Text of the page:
I can’t wait to finally start showing off this game. Let the countdown begin.

Pocketfunding ScreenPlay: Making A Profit

Pocketfunding ScreenPlay: Making A Profit

Now we come to it, the third and final instalment of this pocketfunding trilogy. You can find the first two parts here and here, both of which deal with the role of stock art in a truly self-published game. But there’s more than just art to consider and when it comes down to it; you need to make a profit. In the case of ScreenPlay, I needed to make a profit as early as possible in order to afford additional adventures/supplements and turn it into a small product line.

It’s a big goal and one I wanted very early on. Even the development process was a learning phase on how to make this happen and became extremely informative on how I approach projects now compared to before that first draft. Yet without a streamlined budget and a low threshold for success, attempting a mini product line (assuming three to five additional products) would tank before even getting the core rulebook out the door.

Combine that with the demand for a professional product and you’re walking a fine line. I was very fortunate to have some experience under my belt and contacts willing to work with me on creating something to be proud of and working under a tight budget. After artwork, a damn good editor is key and I had Vincent Harper on my team to fill that role. I’ve worked with Vince in the past and we have a good working relationship when it comes to small budgets. Plus his literary background was useful in ensuring ScreenPlay‘s text was fluid and easy to read as well as assist in any possible writing terminology we could incorporate into the mechanics.

Unveiling the ScreenPlay Cost Projection Worksheet

Rather than ramble on about this much and that much, I’d rather show you the exact worksheet I used to work on ScreenPlay’s budget. It uses Jeff Timbal’s RPG budget projection worksheet provided for free on his website. There’s a screenshot below and you can click here to download a copy of my finished version for yourself.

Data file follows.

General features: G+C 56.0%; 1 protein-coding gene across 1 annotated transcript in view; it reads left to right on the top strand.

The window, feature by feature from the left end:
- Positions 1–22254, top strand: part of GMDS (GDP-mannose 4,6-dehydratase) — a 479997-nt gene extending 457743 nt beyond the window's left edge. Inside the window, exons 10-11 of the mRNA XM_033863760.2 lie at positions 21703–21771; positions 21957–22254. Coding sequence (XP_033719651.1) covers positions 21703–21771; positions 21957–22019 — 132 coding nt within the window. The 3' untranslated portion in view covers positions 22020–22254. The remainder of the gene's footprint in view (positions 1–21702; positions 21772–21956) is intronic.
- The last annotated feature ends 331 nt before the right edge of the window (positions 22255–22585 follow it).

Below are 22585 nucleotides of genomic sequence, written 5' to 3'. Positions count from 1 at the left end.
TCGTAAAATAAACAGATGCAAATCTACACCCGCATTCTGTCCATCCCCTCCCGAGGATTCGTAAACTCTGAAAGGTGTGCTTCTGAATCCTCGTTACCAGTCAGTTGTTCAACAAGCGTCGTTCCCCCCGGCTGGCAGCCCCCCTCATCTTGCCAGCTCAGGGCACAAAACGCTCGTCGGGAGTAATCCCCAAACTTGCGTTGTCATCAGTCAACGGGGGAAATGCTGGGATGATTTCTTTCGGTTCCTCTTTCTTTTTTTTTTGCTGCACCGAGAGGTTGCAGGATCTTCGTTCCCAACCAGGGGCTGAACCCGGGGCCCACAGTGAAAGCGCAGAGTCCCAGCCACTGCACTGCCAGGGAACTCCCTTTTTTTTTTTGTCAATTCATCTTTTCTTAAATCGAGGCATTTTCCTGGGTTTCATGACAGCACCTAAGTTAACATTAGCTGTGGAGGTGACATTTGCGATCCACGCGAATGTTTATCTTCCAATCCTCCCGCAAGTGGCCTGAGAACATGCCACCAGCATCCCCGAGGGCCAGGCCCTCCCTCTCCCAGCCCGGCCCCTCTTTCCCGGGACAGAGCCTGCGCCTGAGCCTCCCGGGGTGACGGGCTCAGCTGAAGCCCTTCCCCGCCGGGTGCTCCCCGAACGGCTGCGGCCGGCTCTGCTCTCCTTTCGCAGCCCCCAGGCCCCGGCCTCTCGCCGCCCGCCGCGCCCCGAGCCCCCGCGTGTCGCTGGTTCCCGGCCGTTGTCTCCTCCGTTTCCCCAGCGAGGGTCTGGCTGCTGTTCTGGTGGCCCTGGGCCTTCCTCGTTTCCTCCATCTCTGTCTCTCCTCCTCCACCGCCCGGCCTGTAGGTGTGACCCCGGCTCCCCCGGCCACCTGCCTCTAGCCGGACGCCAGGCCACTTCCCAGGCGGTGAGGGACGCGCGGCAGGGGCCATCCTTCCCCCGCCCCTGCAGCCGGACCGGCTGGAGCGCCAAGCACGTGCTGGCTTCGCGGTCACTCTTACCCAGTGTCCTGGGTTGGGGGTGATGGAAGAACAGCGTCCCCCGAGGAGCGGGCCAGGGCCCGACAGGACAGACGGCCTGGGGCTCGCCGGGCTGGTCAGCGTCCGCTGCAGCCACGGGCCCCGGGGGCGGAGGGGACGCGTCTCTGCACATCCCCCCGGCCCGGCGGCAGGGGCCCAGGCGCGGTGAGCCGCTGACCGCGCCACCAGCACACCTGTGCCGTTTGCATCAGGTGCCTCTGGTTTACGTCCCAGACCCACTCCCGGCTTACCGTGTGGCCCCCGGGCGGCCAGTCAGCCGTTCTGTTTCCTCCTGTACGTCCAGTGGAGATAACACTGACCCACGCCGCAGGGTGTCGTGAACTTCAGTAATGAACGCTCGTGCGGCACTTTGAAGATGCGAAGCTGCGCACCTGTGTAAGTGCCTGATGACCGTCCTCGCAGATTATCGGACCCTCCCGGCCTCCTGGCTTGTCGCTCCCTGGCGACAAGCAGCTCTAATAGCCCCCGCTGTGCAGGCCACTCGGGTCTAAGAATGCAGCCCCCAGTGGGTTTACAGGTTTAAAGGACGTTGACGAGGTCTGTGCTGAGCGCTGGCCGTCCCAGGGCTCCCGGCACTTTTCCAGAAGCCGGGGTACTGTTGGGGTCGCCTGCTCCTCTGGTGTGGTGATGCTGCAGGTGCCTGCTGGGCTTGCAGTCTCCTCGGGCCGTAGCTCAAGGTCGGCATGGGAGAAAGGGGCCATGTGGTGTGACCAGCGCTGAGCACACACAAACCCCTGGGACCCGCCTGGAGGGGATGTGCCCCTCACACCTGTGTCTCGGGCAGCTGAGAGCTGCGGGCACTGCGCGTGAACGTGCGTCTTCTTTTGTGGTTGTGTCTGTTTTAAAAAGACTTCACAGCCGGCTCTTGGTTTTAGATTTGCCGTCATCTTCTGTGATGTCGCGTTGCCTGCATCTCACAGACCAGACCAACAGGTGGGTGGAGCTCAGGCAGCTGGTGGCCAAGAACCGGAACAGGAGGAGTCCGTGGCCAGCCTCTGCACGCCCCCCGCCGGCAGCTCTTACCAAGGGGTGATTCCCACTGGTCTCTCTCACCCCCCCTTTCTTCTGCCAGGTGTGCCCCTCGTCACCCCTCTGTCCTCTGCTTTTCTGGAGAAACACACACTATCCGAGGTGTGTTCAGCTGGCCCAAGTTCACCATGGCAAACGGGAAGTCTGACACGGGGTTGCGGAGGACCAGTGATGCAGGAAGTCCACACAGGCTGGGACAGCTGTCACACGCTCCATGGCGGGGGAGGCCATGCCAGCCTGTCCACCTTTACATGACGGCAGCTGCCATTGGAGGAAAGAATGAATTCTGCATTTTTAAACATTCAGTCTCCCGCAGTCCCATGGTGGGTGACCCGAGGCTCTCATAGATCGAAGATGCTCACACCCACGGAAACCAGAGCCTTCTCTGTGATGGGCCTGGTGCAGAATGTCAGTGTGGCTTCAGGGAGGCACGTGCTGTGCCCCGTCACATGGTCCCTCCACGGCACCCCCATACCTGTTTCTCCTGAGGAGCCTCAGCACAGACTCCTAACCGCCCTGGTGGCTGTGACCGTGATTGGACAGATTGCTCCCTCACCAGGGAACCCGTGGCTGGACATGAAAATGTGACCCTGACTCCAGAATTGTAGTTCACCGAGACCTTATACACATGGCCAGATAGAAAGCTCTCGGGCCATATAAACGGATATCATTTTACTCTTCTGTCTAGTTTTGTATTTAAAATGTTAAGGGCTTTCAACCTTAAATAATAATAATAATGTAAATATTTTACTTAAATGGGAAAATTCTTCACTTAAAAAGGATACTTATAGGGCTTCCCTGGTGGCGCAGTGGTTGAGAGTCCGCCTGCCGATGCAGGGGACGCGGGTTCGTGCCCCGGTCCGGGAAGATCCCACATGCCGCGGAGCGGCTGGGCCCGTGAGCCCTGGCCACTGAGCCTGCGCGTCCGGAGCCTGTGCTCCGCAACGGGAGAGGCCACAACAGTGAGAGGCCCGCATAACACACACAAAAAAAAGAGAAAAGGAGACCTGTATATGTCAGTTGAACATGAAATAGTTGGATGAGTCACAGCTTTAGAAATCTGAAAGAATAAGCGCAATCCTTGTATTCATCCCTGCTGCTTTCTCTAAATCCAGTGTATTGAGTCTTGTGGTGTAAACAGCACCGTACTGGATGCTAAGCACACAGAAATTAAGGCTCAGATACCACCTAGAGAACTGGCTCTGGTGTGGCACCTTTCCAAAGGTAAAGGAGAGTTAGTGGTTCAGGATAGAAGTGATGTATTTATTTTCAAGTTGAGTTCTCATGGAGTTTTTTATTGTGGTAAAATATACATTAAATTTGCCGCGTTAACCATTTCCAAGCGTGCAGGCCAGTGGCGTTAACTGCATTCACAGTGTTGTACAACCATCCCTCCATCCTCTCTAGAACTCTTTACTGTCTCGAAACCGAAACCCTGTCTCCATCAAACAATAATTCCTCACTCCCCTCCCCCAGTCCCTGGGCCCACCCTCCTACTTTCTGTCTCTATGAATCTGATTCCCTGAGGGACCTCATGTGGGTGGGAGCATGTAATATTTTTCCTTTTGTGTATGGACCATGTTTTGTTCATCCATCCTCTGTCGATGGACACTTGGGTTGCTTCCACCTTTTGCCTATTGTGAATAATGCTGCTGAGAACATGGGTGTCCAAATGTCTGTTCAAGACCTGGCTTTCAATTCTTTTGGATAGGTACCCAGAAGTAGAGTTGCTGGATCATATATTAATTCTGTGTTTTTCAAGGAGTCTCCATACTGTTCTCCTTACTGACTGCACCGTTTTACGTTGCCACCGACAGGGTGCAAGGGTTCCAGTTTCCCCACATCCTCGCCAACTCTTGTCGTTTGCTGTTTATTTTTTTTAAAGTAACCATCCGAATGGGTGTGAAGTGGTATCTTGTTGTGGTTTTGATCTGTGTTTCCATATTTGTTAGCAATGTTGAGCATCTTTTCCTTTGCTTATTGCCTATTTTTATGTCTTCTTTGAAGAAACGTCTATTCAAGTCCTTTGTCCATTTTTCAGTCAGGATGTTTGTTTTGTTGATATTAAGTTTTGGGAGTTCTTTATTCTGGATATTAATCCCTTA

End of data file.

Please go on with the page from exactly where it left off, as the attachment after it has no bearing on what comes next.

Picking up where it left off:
Screen Shot 2016-06-09 at 12.04.26 AM

There are a few key notes to address about my version of this spreadsheet.

  • This one worksheet covers both ScreenPlay and Ironbound, the Pay What You Want preview.
  • There are a couple of sections left blank, but not deleted, because removing them breaks other formulas below and I simply didn’t bother cleaning things up. Too busy calculatin’. The Crowdfunding section, as you will see, is filled with $0’s for that very reason.
  • This spreadsheet was completed during the late stages of production and was used to a) ensure my math was similar compared to what its creator came up with, and b) take it a step further than I had considered. Luckily, my math held up fairly well and could now get specific. There’s also the benefit of quickly playing around with figures based on new ideas and corrections when you forgot to include something way back. This thing is incredibly useful and comes highly recommended.
  • Because I paid flat rates for multiple pieces of stock art in advance (and used files from my old Emerald Press days), I listed them under Flat Rate Expenses instead of Illustration Expenses.

As mentioned, my goal was to have the opportunity to create a small product line with ScreenPlay and make the core rulebook affordable and profitable earlier. Cue the Heading 2 paragraph styles to showcase how I made that happen.

Word Count = Page Count

A hard lesson learned from Killshot was that more words requires more pages and more pages requires more money. Not gonna happen here. My goal from the very beginning was to keep the word count low until playtesting revealed it could take on a little more weight. This will save on production costs for the print on demand setup and keep the overall price affordable for customers. Even in a PDF as page counts can still reflect cover price if that’s how you operate.

It also means less money required for anything typically paid by the word (such as editing) and keeps the required number of art pieces low. As much as I was able to find an editor who could willingly work within my budget and use stock art, it also means I can live with myself a little bit better (though not by much of a stretch) knowing I could at least pay Vince at half the going rate instead of only a third or a quarter. Unfortunately, this is the hardest part of pocketfunding and something you can overcome with crowdfunding. While this is better than corners cut in projects from long past, it is only a single step on the staircase to full rates.